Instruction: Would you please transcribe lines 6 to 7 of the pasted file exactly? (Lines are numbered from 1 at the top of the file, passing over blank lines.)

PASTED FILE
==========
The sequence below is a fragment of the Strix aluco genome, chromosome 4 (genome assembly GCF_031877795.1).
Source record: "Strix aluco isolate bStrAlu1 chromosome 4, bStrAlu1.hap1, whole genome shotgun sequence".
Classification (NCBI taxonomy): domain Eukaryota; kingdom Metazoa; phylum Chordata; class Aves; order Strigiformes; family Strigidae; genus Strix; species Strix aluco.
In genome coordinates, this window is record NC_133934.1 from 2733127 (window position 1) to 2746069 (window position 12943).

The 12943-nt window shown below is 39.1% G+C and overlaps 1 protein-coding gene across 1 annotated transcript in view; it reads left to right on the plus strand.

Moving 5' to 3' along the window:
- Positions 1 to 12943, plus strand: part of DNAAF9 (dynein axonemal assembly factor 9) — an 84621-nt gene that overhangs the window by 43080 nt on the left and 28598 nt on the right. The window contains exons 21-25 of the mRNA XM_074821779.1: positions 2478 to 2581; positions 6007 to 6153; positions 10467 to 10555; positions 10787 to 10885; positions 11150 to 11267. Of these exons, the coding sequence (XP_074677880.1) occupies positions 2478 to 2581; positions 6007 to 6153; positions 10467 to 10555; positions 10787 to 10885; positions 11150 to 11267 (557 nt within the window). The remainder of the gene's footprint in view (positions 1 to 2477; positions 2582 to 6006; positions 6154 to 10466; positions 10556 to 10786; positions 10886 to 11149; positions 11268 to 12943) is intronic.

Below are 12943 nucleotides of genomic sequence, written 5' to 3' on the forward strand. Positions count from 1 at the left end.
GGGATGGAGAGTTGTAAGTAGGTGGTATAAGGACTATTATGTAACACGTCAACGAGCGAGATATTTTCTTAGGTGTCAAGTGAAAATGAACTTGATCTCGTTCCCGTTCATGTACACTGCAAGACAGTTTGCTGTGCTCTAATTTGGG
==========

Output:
Moving 5' to 3' along the window:
- Positions 1 to 12943, plus strand: part of DNAAF9 (dynein axonemal assembly factor 9) — an 84621-nt gene that overhangs the window by 43080 nt on the left and 28598 nt on the right. The window contains exons 21-25 of the mRNA XM_074821779.1: positions 2478 to 2581; positions 6007 to 6153; positions 10467 to 10555; positions 10787 to 10885; positions 11150 to 11267. Of these exons, the coding sequence (XP_074677880.1) occupies positions 2478 to 2581; positions 6007 to 6153; positions 10467 to 10555; positions 10787 to 10885; positions 11150 to 11267 (557 nt within the window). The remainder of the gene's footprint in view (positions 1 to 2477; positions 2582 to 6006; positions 6154 to 10466; positions 10556 to 10786; positions 10886 to 11149; positions 11268 to 12943) is intronic.